Bright orange carrots and yellow cubes of mango spun into liquid inside large plastic blenders one September afternoon at Blended Up, a new juice bar on Westchester and St. Lawrence Avenues in the Bronx. A steady stream of customers ordered smoothies named “big-fighter” or “detox power.” Many said they were grateful for a healthier option to the more established fast-food fare at the nearby Checkers, McDonalds and Dunkin’ Donuts, according to owner Maribel Vilas, 44, a native of Puerto Rico.
“There’s a misconception that black and brown people don’t want to eat healthy,” said Yasmin Tejeda, 28, drinking a mango smoothie on her lunch break from Primary Care Information Project where she is a clinical quality specialist. “But if it’s affordable and it’s available we want to eat it.”
Fresh juices are quickly becoming a staple in the local diet and economy. Vila’s business is the newest of four juice bars that have opened in the Soundview area of the Bronx within the last five years, three of them just within the last year.
The trend began in 2010 when Rapper David Styles—known by fans as Styles P—opened the popular Juices for Life on 1026 Castle Hill Ave. Its success inspired other Bronx entrepreneurs to follow suit. Three years later, Fresh Take, a juice shop on 2245 Westchester Ave., opened its doors and four months ago, GP Smoothies and Gift Shop opened on Castle Hill Avenue. Fresh Take owner Eric Glisson, 38, said the shop sells up to 400 juices a day, with many of the customers coming in after a work out at the Planet Fitness gym above the shop.
“People were so excited and very receptive, saying, ‘Thank God something healthy is coming to the neighborhood,’” Glisson said. GP Smoothies and Gift Shop owner Geoconda Pin said she distinguishes her business from others by including a deli and groceries. Juices, however, are still her most popular product. “People like the concept of green juices,” Pin said. “We use vegetables and natural fruits and that’s why they buy a lot.”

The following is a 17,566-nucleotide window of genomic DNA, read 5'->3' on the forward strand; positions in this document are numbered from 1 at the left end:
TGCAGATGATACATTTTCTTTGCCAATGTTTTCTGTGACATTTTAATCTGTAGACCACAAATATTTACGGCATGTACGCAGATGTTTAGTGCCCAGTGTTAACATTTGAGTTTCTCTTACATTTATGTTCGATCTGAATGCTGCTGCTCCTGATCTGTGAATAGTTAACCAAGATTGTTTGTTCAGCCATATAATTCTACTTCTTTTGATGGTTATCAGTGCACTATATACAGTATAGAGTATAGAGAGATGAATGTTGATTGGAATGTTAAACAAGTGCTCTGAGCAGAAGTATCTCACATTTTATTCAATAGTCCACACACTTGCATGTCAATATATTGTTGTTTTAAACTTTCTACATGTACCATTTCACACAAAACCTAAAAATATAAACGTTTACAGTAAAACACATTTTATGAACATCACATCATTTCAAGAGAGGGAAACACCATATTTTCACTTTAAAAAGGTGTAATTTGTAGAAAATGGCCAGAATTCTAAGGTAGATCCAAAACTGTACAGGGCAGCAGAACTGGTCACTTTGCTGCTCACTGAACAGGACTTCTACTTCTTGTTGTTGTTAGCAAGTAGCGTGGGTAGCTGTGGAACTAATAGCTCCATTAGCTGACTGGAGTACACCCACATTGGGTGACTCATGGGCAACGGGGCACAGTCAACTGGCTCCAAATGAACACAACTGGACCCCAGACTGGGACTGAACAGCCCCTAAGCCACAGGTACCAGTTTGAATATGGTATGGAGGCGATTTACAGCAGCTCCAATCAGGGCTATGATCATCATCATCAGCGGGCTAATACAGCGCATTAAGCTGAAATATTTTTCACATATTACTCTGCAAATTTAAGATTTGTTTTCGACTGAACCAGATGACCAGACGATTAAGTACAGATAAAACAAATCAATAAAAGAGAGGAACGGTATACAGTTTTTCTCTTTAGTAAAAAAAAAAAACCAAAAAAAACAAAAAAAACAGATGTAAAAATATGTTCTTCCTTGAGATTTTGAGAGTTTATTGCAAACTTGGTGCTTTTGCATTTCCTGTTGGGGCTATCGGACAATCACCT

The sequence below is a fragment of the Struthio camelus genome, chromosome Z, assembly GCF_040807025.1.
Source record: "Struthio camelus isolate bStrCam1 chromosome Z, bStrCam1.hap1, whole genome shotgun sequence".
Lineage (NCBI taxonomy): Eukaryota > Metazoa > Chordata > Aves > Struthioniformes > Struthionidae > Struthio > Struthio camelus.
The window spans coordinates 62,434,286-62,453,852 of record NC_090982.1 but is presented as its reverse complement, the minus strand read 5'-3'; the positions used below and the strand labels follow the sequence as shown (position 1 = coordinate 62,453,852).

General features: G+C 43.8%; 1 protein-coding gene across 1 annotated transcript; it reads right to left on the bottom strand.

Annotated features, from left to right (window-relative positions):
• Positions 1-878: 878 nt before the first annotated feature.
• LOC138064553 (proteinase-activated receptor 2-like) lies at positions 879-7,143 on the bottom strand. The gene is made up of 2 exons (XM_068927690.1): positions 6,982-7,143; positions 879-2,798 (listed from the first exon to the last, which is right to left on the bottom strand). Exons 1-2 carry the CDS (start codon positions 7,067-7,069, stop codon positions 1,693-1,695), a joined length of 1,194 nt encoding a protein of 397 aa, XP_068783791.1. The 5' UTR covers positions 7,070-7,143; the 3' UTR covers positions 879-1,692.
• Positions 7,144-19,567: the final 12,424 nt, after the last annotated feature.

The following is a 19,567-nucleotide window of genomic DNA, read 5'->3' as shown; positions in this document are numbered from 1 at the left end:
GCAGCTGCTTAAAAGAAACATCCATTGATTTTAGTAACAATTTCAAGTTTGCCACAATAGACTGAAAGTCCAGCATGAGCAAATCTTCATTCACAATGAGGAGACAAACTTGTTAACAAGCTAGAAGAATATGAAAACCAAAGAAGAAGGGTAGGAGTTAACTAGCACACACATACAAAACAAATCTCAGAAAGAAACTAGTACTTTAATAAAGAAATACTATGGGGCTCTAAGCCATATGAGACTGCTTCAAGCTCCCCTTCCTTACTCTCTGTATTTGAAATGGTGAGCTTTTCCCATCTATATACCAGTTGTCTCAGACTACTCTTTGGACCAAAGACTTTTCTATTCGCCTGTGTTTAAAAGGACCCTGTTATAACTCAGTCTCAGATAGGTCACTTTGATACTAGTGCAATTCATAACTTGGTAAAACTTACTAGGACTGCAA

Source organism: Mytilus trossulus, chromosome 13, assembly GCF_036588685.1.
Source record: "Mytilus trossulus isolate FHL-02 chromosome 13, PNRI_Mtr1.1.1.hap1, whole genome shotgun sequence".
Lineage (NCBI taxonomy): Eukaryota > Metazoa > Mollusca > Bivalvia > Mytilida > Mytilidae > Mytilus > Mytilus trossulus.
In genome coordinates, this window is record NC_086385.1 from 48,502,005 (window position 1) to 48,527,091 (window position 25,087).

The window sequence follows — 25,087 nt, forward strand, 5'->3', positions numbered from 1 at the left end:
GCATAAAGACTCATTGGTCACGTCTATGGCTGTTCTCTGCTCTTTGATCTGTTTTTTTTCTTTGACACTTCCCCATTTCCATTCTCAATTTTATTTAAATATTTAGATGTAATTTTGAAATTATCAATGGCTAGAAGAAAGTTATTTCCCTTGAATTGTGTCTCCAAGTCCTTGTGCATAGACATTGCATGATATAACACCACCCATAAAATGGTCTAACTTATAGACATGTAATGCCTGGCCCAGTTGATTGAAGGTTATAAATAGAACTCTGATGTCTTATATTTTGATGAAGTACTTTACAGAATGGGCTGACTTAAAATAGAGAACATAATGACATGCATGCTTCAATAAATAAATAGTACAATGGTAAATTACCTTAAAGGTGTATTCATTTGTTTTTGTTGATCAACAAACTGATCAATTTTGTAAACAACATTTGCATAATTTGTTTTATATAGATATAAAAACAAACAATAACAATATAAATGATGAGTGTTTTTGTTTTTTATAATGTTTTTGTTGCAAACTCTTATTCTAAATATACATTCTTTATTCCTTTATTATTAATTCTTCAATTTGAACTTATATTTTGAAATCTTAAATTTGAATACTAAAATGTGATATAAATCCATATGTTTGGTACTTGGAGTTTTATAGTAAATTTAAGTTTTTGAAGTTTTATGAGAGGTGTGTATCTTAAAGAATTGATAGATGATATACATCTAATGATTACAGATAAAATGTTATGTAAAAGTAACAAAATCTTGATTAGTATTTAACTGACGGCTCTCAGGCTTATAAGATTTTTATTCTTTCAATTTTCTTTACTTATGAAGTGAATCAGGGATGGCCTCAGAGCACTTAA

Affordability is key to business in Soundview. A small juice at Blended Up and Fresh Take sells for $3.50, compared to $5 at Juices for Life. Some customers compare the cost favorably to fries and a shake at McDonalds. “You can’t be a juice place coming in here selling a ten-dollar organic juice,” said Nancy Guevara, 28,a Bronx native who was visiting from Pennsylvania.
Prices don’t seem to be a factor for many customers, especially when their doctors recommend the products. Dr. Samuel Walters, an Internal Medicine specialist in Unionport, estimates 20 percent of his patients to be diabetic and 70 percent hypertensive. Juicing, the doctor said, is a good way to get fresh fruit. “I am a naturalist in the way I treat patients,” the Jamaica born doctor said. “Patients ask if I recommend juice and I do.”
But his recommendation comes with a caveat. Diabetes rates are high in Bronx neighborhoods. According to the New York City Community Health Survey of 2002 to 2004, the greater Pelham Bay area had a diabetes rate of 11 percent. In 2010, the Center for Disease Control reported that 8 percent of Americans have the disease. Restricting calories, Dr. Walters said, is the key to losing weight and keeping diabetes in check.
An improved diet and increased exercise also helps. Orlando Castro of Soundview dropped 50 pounds over the last year by making these lifestyle changes. The 31-year-old lives near Blended Up and comes for breakfast frequently throughout the week. “My father died of diabetes and my mother has diabetes,” Castro said, sipping on a strawberry and pineapple smoothie. “I’m not going out that way.” Some health experts, however, are concerned about the dangers of the high sugar content found in fruit juices. An 8-ounce serving of juice with sugary fruits such as apple, pineapple or grape can have up to 44 grams of sugar. “Juicing has become a big hit with my patients,” said Priya Massand, a health educator at Montefiore Medical Group on 2300 Westchester Ave. “In an area that is so laden with diabetes it’s almost a dangerous trend because it’s not being done in an educational way.”
Massand said she recommends that her patients drink juice that includes only one fruit, not several mixed together, and that they make sure no sweeteners are added. The educator keeps photocopies of the juice bars’ menus and points out which beverages are best—vegetable-based drinks—for her diabetic patients. “It can help but I think it requires so much attention to detail that is being missed that it’s not helping yet,” Massand said. “I’m concerned that it’s a trend and not a lasting change.”